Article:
What is so special about Two Million Blooms raw honey?

Two Million Blooms honey is derived from the work of local bees visiting local flowers in Champaign-Urbana. Our honey is raw (unheated and unfiltered) and sustainably-harvested from treatment-free hives—to keep the good stuff in and the crazy chemicals out. The result is an unadulterated and flavorsome product. Shop now.

My honey is beginning to crystallize. What does this mean?
In short, it means you’ve got the real thing! Given enough time, all honey will crystallize. But raw honey tends to crystallize sooner than commercially-processed honey, which is heated and filtered. Crystallization does not mean the quality has diminished, nor does it affect the honey’s flavor. To re-liquify, gently heat the container in a warm water bath and store at room temperature. Learn more about “What Happened to My Honey?!

What is raw honey?
Raw honey is not heated or filtered. It contains live enzymes, pollen, propolis and floral aromas the honey bees put into it. As a result, raw honey’s color, flavor, and texture can vary greatly depending on the floral source and weather.

Is your honey filtered?
No, our honey is only coarsely-strained, to remove bee parts and larger particles of wax cappings. This ensures our product retains all of the natural and beneficial enzymes, pollen, propolis, and other vitamins and minerals.

Why is most honey filtered?
In the U.S., the majority of honey sold at retail has been heated then filtered (or ultra-filtered) for several reasons:

  1. To improve clarity. Clear honey is considered more desirable to most consumers. In fact, the USDA gives higher grades for honey with good clarity. Our honey could not pass for Grade A Fancy because of the particle content, but we’re okay with that—it’s not a beauty contest.
  2. To delay granulation/crystallization. Many consumers believe crystallized honey has gone bad. As such, U.S. standards allow honey to be “filtered to the extent that all or most of the fine particles, pollen grains, air bubbles, or other materials normally found in suspension, have been removed.” Fine-filtering, allows supermarket honey to remain liquid for a longer period.
  3. To disguise it’s origin. Pollen is a determinate of the honey’s botanical and geographical region and acts as a built-in country-of-origin label. Honey filtration is used as a means to disguise country of origin, as is the case for Chinese suppliers whose honey has been banned in the U.S.

Is your honey heated?
No, heat kills off beneficial live enzymes and destroys delicate aroma flavor. For these reasons, we never heat our honey.

Why is honey heated?
Heating honey (used by both small and large honey producers alike) is used for several reasons:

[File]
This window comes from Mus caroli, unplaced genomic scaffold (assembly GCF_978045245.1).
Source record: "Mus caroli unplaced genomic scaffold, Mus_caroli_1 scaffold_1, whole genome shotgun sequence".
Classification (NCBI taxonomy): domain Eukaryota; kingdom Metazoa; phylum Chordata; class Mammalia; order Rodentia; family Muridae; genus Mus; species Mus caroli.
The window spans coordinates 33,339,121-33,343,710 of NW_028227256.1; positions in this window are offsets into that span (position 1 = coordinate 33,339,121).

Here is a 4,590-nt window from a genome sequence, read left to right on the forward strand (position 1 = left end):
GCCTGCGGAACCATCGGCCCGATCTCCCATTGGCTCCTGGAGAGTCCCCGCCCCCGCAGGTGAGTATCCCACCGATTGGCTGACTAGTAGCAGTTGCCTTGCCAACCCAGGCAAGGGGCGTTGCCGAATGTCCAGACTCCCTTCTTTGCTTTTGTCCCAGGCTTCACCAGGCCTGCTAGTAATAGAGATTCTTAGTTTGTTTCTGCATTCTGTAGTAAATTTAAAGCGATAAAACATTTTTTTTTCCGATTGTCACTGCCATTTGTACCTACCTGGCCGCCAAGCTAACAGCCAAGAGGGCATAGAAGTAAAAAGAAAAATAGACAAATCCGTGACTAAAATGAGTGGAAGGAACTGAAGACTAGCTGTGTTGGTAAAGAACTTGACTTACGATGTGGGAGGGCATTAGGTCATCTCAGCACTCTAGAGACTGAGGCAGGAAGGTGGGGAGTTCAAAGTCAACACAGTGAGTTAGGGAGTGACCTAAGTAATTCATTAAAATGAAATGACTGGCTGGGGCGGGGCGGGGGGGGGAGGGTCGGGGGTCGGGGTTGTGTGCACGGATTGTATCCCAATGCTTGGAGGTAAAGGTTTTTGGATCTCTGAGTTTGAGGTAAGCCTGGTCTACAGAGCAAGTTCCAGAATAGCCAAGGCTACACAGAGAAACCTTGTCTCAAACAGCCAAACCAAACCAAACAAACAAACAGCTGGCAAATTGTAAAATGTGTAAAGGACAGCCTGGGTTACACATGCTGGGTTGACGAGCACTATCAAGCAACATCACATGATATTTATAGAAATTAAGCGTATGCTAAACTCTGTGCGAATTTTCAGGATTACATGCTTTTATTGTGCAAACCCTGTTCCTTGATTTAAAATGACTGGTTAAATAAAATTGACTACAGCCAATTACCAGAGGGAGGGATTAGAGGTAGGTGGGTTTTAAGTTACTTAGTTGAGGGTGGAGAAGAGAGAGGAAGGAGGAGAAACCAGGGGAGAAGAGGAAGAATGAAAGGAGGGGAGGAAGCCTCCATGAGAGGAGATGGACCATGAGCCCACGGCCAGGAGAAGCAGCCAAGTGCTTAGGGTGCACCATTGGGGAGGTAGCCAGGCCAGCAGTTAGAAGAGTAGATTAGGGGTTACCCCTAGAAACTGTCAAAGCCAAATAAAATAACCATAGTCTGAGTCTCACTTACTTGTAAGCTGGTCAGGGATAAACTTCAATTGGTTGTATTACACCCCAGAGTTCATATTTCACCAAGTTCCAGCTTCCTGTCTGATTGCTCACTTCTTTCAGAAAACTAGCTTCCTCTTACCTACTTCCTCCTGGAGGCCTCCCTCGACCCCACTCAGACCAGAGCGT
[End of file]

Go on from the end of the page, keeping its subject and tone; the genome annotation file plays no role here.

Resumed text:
1. To decrease viscosity / increase the rate of flow for processing as it is pumped through filters under high pressure, and for quicker bottling.
  2. To delay the process of crystallization by dissolving any sugar crystals which may be present.
  3. To reduce the possibility of fermentation. (Pasteurization typically involves the heating of a substance to a temperature which is lethal to harmful microbes (mainly bacteria). However, honey’s high sugar and acidity and low moisture already inhibit the growth of bacteria, so pasteurization is not done for that purpose.) The high heat of honey pasteurization is used to kill yeasts (which can reproduce if the moisture is above 18%), but also destroy the healthful amino acids and enzymes.

Do you use any chemicals in your apiaries?
We are committed to sustainable, treatment-free beekeeping do not use any of the widely-used in-hive treatments which are known to contaminate honey, wax, and have sub-lethal effects on honey bees and their larvae.

Is your honey organic?
Currently, to be “certified organic,” products must meet the USDA organic standards. However, the USDA has yet to finalize any specific requirements for organic honey. Until then, their recommendations (dated 2010) recommend a two mile radius for organic forage, but know that honey bees can forage well beyond for nectar and pollen. This means “organic” honey isn’t much of a reality in the U.S., except for bees located in remote locations such as a national forest or the mesquite forests of Hawaii. The U.S. does import organic honey from Brazil, India, and Mexico, but there are plenty of reasons to be skeptical of its quality. We believe the best honey you can get is local, where you can ask the beekeeper about his or her management practices and what forage is available to the bees.

Is your honey kosher?
Honey is considered intrinsically kosher as long as it is 100% honey with no adulteration. Honey bees are not kosher, and while the Mishnah states, “that which comes from something which is not kosher is not kosher,” kosher laws do not consider honey to be a product of the honey bee. Since honey bees collect nectar from flowers, serve as a transport vessel of the raw materials. And while we know bees add enzymes to the nectar they turn into honey, the enzymes constitute less than 1/60 of the total volume, making it legally nullified. However, to be labeled as kosher, honey must be certified by a kosher certifying agency, whose recognized rabbinical authority grants the status and food item to bear it’s emblem.